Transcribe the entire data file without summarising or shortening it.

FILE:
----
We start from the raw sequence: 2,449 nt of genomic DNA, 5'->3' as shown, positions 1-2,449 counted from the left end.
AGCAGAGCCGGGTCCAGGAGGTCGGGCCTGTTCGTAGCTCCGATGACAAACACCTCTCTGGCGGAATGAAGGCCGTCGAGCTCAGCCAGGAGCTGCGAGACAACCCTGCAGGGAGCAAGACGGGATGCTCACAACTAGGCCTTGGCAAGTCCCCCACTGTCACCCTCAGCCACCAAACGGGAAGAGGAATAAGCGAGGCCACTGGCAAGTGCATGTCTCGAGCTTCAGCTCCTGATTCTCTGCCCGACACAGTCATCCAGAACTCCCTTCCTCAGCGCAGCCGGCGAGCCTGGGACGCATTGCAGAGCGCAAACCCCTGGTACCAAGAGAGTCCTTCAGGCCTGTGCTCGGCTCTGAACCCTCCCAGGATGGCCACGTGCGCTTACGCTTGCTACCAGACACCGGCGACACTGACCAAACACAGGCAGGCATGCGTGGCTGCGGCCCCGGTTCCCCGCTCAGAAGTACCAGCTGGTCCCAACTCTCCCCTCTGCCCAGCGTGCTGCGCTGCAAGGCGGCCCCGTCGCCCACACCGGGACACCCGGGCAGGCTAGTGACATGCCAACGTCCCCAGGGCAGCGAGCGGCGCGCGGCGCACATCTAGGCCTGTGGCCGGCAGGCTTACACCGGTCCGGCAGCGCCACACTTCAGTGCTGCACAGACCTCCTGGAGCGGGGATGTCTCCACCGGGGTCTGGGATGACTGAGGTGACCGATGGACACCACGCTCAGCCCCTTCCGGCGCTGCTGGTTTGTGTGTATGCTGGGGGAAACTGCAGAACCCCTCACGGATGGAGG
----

We start from the raw sequence: 2,449 nt of genomic DNA, 5'->3' as shown, positions 1-2,449 counted from the left end.
AGCAGAGCCGGGTCCAGGAGGTCGGGCCTGTTCGTAGCTCCGATGACAAACACCTCTCTGGCGGAATGAAGGCCGTCGAGCTCAGCCAGGAGCTGCGAGACAACCCTGCAGGGAGCAAGACGGGATGCTCACAACTAGGCCTTGGCAAGTCCCCCACTGTCACCCTCAGCCACCAAACGGGAAGAGGAATAAGCGAGGCCACTGGCAAGTGCATGTCTCGAGCTTCAGCTCCTGATTCTCTGCCCGACACAGTCATCCAGAACTCCCTTCCTCAGCGCAGCCGGCGAGCCTGGGACGCATTGCAGAGCGCAAACCCCTGGTACCAAGAGAGTCCTTCAGGCCTGTGCTCGGCTCTGAACCCTCCCAGGATGGCCACGTGCGCTTACGCTTGCTACCAGACACCGGCGACACTGACCAAACACAGGCAGGCATGCGTGGCTGCGGCCCCGGTTCCCCGCTCAGAAGTACCAGCTGGTCCCAACTCTCCCCTCTGCCCAGCGTGCTGCGCTGCAAGGCGGCCCCGTCGCCCACACCGGGACACCCGGGCAGGCTAGTGACATGCCAACGTCCCCAGGGCAGCGAGCGGCGCGCGGCGCACATCTAGGCCTGTGGCCGGCAGGCTTACACCGGTCCGGCAGCGCCACACTTCAGTGCTGCACAGACCTCCTGGAGCGGGGATGTCTCCACCGGGGTCTGGGATGACTGAGGTGACCGATGGACACCACGCTCAGCCCCTTCCGGCGCTGCTGGTTTGTGTGTATGCTGGGGGAAACTGCAGAACCCCTCACGGATGGAGG